• ... has stunned even European policy makers accustomed to government intervention in the economy. “For opponents of free markets in Europe and elsewhere, this is a wonderful opportunity to invoke the American example,” said Mario Monti, the former antitrust chief at the European Commission. “They will say that even the standard-bearer of the market economy, the United States negates its fundamental principles in its behavior.”
  • In France, where the government has long supported the creation of national champions and worked actively to protect select companies from the threat of foreign takeover, politicians were quick to point out the paradox of what is essentially the nationalization of the largest American insurance company. “Today the actions of American policy makers illustrate the need for economic patriotism,” said Bernard Carayon, a lawmaker of President Nicolas Sarkozy’s center-right governing party, UMP. “I congratulate them.” (wow - just wow) For the “evangelists of the market this is a painful lesson,” he added. (I'd say)
  • In Asia, the Washington-led bailouts have stirred bitter memories of the very different approach the United States government and the International Monetary Fund pushed during the economic crises there a decade ago. When the I.M.F. pledged $20 billion to help South Korea survive the Asian financial crisis of the late 1990s, one of the conditions it imposed was that the Korean government allow ailing banks and other companies to collapse rather than bail them out ("it's good enough for you, but not good enough for us" policy) “Washington is following a different script this time.”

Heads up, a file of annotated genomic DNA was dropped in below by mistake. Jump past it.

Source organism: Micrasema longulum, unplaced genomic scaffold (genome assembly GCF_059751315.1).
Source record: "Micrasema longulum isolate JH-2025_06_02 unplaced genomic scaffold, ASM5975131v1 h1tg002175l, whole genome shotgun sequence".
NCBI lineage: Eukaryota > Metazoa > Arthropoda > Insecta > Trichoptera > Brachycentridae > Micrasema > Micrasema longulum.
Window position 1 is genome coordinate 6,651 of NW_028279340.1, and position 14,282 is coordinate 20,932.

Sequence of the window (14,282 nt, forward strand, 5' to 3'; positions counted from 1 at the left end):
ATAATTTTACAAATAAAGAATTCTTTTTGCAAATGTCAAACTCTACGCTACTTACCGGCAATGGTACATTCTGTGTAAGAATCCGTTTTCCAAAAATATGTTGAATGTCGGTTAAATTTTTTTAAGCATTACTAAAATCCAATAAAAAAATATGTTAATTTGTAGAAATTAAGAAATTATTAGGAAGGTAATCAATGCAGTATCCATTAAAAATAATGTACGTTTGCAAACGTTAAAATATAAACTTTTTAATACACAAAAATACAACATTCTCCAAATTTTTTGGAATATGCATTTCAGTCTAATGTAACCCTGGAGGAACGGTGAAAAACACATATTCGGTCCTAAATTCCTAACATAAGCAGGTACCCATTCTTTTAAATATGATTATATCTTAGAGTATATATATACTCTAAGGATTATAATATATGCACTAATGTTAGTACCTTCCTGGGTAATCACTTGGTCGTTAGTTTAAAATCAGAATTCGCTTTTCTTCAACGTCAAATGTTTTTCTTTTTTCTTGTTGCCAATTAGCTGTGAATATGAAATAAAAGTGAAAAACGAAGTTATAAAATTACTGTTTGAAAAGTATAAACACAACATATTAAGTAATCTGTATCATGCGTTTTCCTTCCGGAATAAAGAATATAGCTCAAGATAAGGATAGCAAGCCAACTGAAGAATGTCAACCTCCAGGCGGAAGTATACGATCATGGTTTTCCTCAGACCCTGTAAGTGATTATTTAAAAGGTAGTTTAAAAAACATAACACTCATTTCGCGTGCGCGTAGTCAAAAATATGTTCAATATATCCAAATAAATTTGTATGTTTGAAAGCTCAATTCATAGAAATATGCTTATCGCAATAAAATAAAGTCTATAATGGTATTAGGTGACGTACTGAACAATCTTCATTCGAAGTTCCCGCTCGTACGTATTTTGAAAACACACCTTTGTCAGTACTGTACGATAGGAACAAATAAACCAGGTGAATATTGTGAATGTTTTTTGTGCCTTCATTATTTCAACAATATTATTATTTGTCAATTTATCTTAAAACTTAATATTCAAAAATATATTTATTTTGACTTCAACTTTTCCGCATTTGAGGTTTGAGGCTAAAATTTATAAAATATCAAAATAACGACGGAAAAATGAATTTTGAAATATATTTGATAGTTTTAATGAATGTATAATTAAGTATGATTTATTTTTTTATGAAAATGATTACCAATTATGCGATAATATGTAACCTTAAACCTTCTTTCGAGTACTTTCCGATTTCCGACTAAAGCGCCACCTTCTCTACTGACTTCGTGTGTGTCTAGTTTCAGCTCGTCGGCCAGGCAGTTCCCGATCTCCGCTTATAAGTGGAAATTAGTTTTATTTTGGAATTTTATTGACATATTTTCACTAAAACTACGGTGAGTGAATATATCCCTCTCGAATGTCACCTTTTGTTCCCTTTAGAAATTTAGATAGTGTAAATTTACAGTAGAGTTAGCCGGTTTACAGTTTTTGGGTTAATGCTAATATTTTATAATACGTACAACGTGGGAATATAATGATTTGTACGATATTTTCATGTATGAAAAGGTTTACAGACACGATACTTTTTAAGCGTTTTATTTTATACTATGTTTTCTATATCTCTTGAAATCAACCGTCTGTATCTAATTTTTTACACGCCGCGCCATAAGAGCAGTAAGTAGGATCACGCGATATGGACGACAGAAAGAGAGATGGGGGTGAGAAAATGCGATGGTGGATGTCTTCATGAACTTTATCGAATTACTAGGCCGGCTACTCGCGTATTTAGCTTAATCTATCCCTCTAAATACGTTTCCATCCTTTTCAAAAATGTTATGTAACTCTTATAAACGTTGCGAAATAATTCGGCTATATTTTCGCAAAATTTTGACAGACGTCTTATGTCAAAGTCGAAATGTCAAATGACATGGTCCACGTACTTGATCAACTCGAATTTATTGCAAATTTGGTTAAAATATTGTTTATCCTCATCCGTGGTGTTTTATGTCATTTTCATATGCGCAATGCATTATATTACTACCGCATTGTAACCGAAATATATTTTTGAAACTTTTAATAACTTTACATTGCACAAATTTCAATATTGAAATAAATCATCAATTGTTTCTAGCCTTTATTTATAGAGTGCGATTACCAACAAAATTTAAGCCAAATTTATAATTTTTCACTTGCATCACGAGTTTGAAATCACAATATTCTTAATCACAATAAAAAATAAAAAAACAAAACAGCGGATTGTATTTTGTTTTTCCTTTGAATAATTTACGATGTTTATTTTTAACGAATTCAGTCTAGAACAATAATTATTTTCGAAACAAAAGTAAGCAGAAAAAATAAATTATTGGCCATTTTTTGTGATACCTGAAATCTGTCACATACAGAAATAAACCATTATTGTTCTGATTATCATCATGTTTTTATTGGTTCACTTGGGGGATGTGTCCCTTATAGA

• “This was an insurance company that wasn’t federally regulated,” said Gary Gensler, who served as a top official in the Treasury Department during the Clinton administration. “We’re in new territory,” Mr. Gensler added. “This is a paradigm shift.
Historic times. As your grandkids muddle through their 80% tax rate, they will be reading books about this era.